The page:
Does AI technology pose a threat to radiologic technologists' jobs?

2022 05 18 21 27 7710 Sodickson Daniel 400

Global artificial intelligence (AI) expert Dr. Daniel Sodickson, PhD, has sought to allay fears that a "Wild West" of disruptive innovations and increased automation in the coming years could decimate the jobs of radiologic technologists.

Dr. Daniel Sodickson, PhD, past president of ISMRM. Photo courtesy of John Madere and NYU Langone Health.Dr. Daniel Sodickson, PhD, past president of ISMRM. Photo courtesy of John Madere and NYU Langone Health.

In a visionary keynote lecture at the annual meeting of the International Society for Magnetic Resonance in Medicine (ISMRM) in London, he said he totally understood people's concerns about the future of MRI, but he urged colleagues to look more to how they could proactively influence and shape the new technologies being developed.

"For some time, it's been an era like the Wild West, with people going out and lawlessly creating an algorithm here and shooting out a diagnosis there," said Sodickson, who is a past president of ISMRM and a professor of radiology neuroscience and physiology and Biomedical Engineering at New York University. "I think we're the ones as imagers who can say, 'wait a second, show me the documentation, show me the validation, does this really work for my patients?' "

Overall, Sodickson gave a "bullish" vision for the transformative impact of developments such as artificial intelligence (AI). His viewpoint was warmly received, but not without wary notes of skepticism and doubt. Some in the audience countered his optimism, warning how MRI tasks being taken over by machines or outsourced remotely to workers other than radiologic technologists could erode imagers' livelihoods and professional skills.

"I see an alternative future in which there can actually be a remarkable growth in the role rather than just a decline," he said.

Sodickson predicted that radiologic technologists would be in great demand for advanced skills, as healthcare providers and funders would find they were "exactly who we need to figure out how we can bring imaging to people in a way that is helpful and not terrifying."

"Every time of remarkable flux is a time of great threat but also a time of great opportunity," he said, adding that he could not guarantee negative scenarios would not play out.

Parallels with industrial revolution

Sodickson noted MRI was at a similar juncture historically to the era of the industrial revolution that "brought us modern life as we know it" but also killed off countless jobs through mechanization. However, he said many people ultimately ended up gaining jobs created by technological change.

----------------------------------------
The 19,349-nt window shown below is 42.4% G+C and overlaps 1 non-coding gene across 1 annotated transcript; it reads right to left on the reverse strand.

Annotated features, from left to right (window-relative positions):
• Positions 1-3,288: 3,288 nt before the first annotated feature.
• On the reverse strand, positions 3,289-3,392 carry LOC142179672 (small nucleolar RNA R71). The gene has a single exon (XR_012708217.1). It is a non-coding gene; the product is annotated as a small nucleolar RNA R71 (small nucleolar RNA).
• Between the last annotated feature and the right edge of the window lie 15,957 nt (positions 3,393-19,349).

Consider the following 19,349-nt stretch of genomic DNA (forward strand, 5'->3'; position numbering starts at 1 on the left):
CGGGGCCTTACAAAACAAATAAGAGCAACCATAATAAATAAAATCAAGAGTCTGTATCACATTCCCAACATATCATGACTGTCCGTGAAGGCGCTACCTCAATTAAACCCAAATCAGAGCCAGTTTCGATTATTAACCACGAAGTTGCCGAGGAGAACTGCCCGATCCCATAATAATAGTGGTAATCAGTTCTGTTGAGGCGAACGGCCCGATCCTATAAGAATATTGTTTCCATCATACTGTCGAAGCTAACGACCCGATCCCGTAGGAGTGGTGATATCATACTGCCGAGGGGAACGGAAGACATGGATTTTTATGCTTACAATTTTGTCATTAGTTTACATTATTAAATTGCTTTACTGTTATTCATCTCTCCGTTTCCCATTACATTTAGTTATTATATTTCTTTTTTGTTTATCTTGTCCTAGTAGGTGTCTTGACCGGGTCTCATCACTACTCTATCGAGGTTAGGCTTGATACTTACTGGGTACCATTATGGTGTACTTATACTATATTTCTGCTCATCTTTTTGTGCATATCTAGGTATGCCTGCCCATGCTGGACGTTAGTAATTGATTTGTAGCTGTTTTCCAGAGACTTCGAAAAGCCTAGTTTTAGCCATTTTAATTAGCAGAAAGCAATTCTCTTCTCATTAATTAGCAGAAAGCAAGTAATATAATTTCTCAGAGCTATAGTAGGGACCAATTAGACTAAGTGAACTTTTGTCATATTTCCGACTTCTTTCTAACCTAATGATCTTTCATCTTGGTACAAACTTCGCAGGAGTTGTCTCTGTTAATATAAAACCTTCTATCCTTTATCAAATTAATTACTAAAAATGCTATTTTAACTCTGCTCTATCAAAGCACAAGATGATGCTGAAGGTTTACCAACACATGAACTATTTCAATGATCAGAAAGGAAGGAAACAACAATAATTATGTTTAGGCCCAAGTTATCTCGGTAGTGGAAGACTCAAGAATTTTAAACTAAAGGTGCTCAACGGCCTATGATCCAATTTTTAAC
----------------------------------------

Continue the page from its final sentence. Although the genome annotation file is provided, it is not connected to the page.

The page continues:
"You're right that if we automate more and more, if we do the same things we've already done, eventually we'll winnow down to the minimal number of people who can do it," he said. "But I actually think the exit from that scenario is new populations, new types of imaging that drive new volume."

There was a brighter and more feasible alternative future ahead than the wipe-out some foresaw from self-driving scanners. He cited the general move in healthcare delivery away from predominantly hospital-based and episodic care to "continuous healthcare" in other settings, such as primary care, pharmacies, workplaces, and patients' own homes.

This could see MRI "moving from last bastion of diagnosis up to the front line," while there would still be a need for advanced diagnosis "to make sure we're not missing anything." "So, in fact, I see the potential volume of scans and scanning for radiologists and [radiologic technologists] increasing if we do this, rather than decreasing."

Trends in MRI

Sodickson described two important current trends.

"One is towards lower field, automation, swift workflow, fast -- almost industrial -- imaging. But the other is all about new contrasts and advanced systems and so on," he said. "You could see a future in which some of the more routine imaging is done in a more automated way.

"But the advanced imaging with all of these new contrasts and all of this sort of more definitive answer, is now the mainstream and if there's enough volume of that, then people are actually upskilling, rather than downskilling."

Sodickson continued, "I'm not an economist; I can't predict how those trends are going to balance but I think at the moment the advanced imaging is almost squeezed out by all the pressure on efficiency, right?

"Well, if the money is coming in in different ways, if the patients are being referred already with higher probability of disease and all you need to know is what exactly is the key underlying cellular anomaly here, then you could imagine that MRI would be more advanced rather than less," he said.

Sodickson said high-end contrast would continue to add value and would provide even molecular, microscopic, and cellular information about diseases. "I think AI and new imaging technologies can, if we play our cards right, fill in the gaps in our current model of episodic imaging, connecting imaging sessions over time with memory, providing early warning for patients."

Radiologic technologists have historically been the "key interface between the imaging technologies and the people being imaged" and they would be vital to future clinical practice and research. Imaging professionals remain the experts in acquisition and reconstruction and interpretation and careful studies, he emphasized.

Sodickson was asked who would be next from the MRI field to win a Nobel prize. "All I can say is, it had better be a woman!" he responded.

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